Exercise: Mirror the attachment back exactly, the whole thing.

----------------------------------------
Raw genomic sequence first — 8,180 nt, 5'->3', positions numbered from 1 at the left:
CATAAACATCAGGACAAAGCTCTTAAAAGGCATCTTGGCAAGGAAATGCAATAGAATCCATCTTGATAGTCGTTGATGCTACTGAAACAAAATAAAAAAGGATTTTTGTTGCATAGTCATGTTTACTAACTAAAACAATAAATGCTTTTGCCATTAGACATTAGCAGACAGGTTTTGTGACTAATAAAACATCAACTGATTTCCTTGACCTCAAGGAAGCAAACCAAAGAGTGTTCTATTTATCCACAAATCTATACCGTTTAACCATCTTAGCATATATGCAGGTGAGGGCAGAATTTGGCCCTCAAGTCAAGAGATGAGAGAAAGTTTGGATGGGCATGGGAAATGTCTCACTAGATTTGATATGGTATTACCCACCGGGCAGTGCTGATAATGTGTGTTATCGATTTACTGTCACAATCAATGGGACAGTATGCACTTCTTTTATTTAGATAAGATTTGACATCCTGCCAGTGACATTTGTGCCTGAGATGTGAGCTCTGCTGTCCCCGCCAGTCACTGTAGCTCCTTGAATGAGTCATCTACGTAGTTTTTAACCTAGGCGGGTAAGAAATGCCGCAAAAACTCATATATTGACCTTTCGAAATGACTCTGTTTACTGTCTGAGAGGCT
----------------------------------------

Raw genomic sequence first — 8,180 nt, 5'->3', positions numbered from 1 at the left:
CATAAACATCAGGACAAAGCTCTTAAAAGGCATCTTGGCAAGGAAATGCAATAGAATCCATCTTGATAGTCGTTGATGCTACTGAAACAAAATAAAAAAGGATTTTTGTTGCATAGTCATGTTTACTAACTAAAACAATAAATGCTTTTGCCATTAGACATTAGCAGACAGGTTTTGTGACTAATAAAACATCAACTGATTTCCTTGACCTCAAGGAAGCAAACCAAAGAGTGTTCTATTTATCCACAAATCTATACCGTTTAACCATCTTAGCATATATGCAGGTGAGGGCAGAATTTGGCCCTCAAGTCAAGAGATGAGAGAAAGTTTGGATGGGCATGGGAAATGTCTCACTAGATTTGATATGGTATTACCCACCGGGCAGTGCTGATAATGTGTGTTATCGATTTACTGTCACAATCAATGGGACAGTATGCACTTCTTTTATTTAGATAAGATTTGACATCCTGCCAGTGACATTTGTGCCTGAGATGTGAGCTCTGCTGTCCCCGCCAGTCACTGTAGCTCCTTGAATGAGTCATCTACGTAGTTTTTAACCTAGGCGGGTAAGAAATGCCGCAAAAACTCATATATTGACCTTTCGAAATGACTCTGTTTACTGTCTGAGAGGCT